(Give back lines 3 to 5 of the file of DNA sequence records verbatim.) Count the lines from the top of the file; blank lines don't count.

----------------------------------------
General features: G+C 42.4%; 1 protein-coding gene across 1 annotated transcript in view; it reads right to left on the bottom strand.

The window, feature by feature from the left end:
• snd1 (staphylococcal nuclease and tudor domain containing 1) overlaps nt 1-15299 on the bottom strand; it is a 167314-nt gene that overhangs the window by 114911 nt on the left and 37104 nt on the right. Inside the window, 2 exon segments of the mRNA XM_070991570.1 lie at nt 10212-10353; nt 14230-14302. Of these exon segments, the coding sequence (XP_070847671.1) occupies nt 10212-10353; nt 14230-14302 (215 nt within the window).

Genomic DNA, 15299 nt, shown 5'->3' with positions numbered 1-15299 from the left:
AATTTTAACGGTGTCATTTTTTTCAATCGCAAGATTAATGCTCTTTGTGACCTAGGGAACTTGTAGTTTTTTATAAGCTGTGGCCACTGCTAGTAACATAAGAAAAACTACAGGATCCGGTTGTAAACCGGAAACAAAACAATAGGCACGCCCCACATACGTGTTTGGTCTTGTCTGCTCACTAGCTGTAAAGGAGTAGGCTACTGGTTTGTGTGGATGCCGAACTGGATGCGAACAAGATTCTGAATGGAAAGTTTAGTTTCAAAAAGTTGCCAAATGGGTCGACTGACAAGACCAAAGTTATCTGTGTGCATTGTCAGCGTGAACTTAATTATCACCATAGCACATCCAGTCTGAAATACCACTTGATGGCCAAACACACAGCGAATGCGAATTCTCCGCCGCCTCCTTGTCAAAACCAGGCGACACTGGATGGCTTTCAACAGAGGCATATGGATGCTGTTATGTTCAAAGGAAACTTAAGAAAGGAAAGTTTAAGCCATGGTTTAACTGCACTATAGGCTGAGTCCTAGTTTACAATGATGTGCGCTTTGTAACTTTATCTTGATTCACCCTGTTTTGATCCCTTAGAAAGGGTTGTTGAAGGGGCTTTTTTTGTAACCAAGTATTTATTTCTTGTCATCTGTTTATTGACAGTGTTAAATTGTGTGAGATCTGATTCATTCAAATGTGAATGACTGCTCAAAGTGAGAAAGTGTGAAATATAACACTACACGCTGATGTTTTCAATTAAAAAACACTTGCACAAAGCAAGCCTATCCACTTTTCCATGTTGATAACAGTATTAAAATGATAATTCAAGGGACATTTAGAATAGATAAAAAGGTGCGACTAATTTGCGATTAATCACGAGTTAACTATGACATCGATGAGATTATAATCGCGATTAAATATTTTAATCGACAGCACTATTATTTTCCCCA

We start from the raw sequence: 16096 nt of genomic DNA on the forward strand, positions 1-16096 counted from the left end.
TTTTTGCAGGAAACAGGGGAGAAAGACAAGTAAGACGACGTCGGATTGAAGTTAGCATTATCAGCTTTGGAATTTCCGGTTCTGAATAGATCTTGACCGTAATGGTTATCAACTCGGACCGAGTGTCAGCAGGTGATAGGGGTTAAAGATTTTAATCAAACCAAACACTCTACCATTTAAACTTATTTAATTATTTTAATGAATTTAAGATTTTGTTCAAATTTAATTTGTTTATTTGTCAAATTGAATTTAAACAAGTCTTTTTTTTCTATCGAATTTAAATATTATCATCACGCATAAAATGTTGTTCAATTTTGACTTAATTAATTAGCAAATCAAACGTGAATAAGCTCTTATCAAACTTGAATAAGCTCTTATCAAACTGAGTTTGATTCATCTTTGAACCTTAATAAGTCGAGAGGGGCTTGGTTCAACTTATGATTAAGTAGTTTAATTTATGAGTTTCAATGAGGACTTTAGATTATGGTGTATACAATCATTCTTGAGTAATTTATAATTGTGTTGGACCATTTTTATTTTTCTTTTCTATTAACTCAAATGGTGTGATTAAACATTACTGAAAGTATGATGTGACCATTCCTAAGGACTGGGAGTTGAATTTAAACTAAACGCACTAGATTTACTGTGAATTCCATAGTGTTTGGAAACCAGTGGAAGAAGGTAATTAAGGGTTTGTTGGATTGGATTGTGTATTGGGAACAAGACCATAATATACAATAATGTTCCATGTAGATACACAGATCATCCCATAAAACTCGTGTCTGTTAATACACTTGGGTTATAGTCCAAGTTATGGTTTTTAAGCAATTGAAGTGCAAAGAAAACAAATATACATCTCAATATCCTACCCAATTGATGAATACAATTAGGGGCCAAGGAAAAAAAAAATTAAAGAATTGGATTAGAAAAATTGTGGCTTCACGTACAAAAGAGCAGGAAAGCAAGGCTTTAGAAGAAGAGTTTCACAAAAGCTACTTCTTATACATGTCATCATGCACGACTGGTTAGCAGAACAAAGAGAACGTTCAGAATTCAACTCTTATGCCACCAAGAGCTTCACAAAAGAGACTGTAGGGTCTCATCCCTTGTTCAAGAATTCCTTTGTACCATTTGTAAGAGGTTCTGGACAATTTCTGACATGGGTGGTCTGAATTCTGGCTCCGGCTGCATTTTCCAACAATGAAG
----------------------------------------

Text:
• snd1 (staphylococcal nuclease and tudor domain containing 1) overlaps nt 1-15299 on the bottom strand; it is a 167314-nt gene that overhangs the window by 114911 nt on the left and 37104 nt on the right. Inside the window, 2 exon segments of the mRNA XM_070991570.1 lie at nt 10212-10353; nt 14230-14302. Of these exon segments, the coding sequence (XP_070847671.1) occupies nt 10212-10353; nt 14230-14302 (215 nt within the window).

Genomic DNA, 15299 nt, shown 5'->3' with positions numbered 1-15299 from the left:
AATTTTAACGGTGTCATTTTTTTCAATCGCAAGATTAATGCTCTTTGTGACCTAGGGAACTTGTAGTTTTTTATAAGCTGTGGCCACTGCTAGTAACATAAGAAAAACTACAGGATCCGGTTGTAAACCGGAAACAAAACAATAGGCACGCCCCACATACGTGTTTGGTCTTGTCTGCTCACTAGCTGTAAAGGAGTAGGCTACTGGTTTGTGTGGATGCCGAACTGGATGCGAACAAGATTCTGAATGGAAAGTTTAGTTTCAAAAAGTTGCCAAATGGGTCGACTGACAAGACCAAAGTTATCTGTGTGCATTGTCAGCGTGAACTTAATTATCACCATAGCACATCCAGTCTGAAATACCACTTGATGGCCAAACACACAGCGAATGCGAATTCTCCGCCGCCTCCTTGTCAAAACCAGGCGACACTGGATGGCTTTCAACAGAGGCATATGGATGCTGTTATGTTCAAAGGAAACTTAAGAAAGGAAAGTTTAAGCCATGGTTTAACTGCACTATAGGCTGAGTCCTAGTTTACAATGATGTGCGCTTTGTAACTTTATCTTGATTCACCCTGTTTTGATCCCTTAGAAAGGGTTGTTGAAGGGGCTTTTTTTGTAACCAAGTATTTATTTCTTGTCATCTGTTTATTGACAGTGTTAAATTGTGTGAGATCTGATTCATTCAAATGTGAATGACTGCTCAAAGTGAGAAAGTGTGAAATATAACACTACACGCTGATGTTTTCAATTAAAAAACACTTGCACAAAGCAAGCCTATCCACTTTTCCATGTTGATAACAGTATTAAAATGATAATTCAAGGGACATTTAGAATAGATAAAAAGGTGCGACTAATTTGCGATTAATCACGAGTTAACTATGACATCGATGAGATTATAATCGCGATTAAATATTTTAATCGACAGCACTATTATTTTCCCCA